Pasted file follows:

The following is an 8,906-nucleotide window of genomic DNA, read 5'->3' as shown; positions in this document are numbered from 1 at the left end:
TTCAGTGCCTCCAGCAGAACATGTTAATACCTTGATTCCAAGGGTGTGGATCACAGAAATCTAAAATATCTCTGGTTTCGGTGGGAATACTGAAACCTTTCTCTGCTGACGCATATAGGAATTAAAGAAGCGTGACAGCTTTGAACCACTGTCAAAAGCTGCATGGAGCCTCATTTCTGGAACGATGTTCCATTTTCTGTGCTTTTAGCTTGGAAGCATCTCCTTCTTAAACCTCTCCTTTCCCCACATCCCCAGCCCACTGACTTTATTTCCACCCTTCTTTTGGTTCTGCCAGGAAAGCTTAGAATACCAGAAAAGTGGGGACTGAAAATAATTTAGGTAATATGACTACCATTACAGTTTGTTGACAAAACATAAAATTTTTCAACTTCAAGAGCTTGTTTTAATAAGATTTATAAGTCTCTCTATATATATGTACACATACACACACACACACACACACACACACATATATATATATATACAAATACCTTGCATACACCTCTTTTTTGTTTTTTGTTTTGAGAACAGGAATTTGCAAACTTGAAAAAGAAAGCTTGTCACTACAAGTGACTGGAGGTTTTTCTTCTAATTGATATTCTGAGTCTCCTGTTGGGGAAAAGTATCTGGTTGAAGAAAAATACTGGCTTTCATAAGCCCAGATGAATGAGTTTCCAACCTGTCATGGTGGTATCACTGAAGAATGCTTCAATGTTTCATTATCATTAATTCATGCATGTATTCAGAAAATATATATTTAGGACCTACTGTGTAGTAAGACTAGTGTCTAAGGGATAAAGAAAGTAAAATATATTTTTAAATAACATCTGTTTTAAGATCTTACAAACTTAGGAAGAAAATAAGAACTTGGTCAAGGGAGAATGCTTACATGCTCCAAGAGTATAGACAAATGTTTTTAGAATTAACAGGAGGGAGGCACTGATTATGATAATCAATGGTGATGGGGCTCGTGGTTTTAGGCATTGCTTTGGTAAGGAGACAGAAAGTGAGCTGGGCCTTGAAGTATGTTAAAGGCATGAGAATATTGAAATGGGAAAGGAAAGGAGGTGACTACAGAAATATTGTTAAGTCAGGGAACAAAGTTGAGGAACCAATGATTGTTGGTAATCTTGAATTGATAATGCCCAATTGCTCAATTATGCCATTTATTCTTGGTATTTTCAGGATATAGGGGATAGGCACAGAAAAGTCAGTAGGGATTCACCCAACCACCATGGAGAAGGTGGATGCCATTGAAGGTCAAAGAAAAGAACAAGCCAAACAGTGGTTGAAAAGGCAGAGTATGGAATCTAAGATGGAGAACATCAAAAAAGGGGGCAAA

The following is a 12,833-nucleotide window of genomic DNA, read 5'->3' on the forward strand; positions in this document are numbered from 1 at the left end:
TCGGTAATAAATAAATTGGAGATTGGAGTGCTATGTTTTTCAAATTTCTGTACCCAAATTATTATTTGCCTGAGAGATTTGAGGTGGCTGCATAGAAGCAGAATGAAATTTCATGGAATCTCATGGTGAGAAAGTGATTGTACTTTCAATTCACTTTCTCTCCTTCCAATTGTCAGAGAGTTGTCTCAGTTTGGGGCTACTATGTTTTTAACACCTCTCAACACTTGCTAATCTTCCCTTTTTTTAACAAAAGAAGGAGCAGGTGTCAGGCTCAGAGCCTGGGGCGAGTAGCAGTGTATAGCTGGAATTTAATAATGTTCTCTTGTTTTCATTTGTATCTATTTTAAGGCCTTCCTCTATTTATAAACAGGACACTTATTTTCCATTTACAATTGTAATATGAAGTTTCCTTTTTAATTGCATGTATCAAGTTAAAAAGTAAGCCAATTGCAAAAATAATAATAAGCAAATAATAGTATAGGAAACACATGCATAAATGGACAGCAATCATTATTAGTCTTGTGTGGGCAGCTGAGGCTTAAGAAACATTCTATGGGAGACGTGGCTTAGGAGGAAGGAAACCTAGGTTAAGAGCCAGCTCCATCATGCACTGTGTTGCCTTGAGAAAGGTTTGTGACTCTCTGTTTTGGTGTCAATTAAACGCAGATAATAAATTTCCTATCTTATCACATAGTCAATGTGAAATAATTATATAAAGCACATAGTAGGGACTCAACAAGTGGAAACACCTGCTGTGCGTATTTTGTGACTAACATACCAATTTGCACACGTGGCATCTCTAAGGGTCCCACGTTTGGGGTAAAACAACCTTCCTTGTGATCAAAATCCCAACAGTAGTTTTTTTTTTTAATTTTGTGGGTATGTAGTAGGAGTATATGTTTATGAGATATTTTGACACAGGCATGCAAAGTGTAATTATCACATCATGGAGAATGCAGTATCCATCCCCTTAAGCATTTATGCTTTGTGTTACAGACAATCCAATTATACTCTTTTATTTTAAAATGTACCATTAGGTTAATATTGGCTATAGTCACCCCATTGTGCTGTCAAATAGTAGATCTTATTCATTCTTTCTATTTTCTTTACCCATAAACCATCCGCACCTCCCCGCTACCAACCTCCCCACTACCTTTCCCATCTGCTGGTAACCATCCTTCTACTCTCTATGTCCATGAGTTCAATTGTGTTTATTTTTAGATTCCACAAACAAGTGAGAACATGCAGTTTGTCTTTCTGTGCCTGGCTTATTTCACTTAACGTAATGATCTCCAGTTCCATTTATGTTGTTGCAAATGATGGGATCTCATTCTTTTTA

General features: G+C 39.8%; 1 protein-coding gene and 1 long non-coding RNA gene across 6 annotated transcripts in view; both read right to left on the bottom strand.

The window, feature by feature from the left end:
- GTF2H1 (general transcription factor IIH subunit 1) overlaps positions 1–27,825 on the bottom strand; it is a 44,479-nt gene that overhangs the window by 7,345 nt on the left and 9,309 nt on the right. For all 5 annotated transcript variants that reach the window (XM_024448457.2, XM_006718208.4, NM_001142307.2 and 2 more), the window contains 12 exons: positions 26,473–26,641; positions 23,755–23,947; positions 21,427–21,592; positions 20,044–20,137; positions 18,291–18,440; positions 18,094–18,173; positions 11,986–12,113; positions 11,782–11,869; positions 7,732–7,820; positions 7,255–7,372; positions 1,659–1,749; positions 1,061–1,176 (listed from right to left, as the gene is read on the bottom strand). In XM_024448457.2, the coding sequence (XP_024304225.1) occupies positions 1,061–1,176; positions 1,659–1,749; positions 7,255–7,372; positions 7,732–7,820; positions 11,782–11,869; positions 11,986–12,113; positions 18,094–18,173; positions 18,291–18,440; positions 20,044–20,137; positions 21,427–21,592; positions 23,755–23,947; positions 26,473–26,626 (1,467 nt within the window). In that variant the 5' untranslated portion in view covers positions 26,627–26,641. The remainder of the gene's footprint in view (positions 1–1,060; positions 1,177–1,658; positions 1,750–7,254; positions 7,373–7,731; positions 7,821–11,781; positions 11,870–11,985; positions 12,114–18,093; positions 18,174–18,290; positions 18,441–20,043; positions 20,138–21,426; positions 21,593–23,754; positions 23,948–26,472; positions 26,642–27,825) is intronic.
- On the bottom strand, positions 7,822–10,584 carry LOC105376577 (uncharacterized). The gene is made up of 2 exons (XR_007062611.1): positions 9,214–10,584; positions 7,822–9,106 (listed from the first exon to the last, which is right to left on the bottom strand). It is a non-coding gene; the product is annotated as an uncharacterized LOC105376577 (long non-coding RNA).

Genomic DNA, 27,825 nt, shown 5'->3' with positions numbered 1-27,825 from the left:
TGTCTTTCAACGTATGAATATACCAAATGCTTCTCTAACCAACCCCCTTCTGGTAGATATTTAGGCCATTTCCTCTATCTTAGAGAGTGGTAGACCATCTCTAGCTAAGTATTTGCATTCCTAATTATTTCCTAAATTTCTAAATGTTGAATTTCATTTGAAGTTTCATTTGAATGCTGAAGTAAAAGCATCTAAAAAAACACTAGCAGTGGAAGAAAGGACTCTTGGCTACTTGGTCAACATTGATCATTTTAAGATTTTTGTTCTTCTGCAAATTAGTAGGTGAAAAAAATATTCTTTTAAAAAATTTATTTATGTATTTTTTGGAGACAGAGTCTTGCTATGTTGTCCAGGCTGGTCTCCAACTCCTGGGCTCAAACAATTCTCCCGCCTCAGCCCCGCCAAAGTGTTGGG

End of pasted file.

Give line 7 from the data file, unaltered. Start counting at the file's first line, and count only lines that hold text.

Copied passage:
- GTF2H1 (general transcription factor IIH subunit 1) overlaps positions 1–27,825 on the bottom strand; it is a 44,479-nt gene that overhangs the window by 7,345 nt on the left and 9,309 nt on the right. For all 5 annotated transcript variants that reach the window (XM_024448457.2, XM_006718208.4, NM_001142307.2 and 2 more), the window contains 12 exons: positions 26,473–26,641; positions 23,755–23,947; positions 21,427–21,592; positions 20,044–20,137; positions 18,291–18,440; positions 18,094–18,173; positions 11,986–12,113; positions 11,782–11,869; positions 7,732–7,820; positions 7,255–7,372; positions 1,659–1,749; positions 1,061–1,176 (listed from right to left, as the gene is read on the bottom strand). In XM_024448457.2, the coding sequence (XP_024304225.1) occupies positions 1,061–1,176; positions 1,659–1,749; positions 7,255–7,372; positions 7,732–7,820; positions 11,782–11,869; positions 11,986–12,113; positions 18,094–18,173; positions 18,291–18,440; positions 20,044–20,137; positions 21,427–21,592; positions 23,755–23,947; positions 26,473–26,626 (1,467 nt within the window). In that variant the 5' untranslated portion in view covers positions 26,627–26,641. The remainder of the gene's footprint in view (positions 1–1,060; positions 1,177–1,658; positions 1,750–7,254; positions 7,373–7,731; positions 7,821–11,781; positions 11,870–11,985; positions 12,114–18,093; positions 18,174–18,290; positions 18,441–20,043; positions 20,138–21,426; positions 21,593–23,754; positions 23,948–26,472; positions 26,642–27,825) is intronic.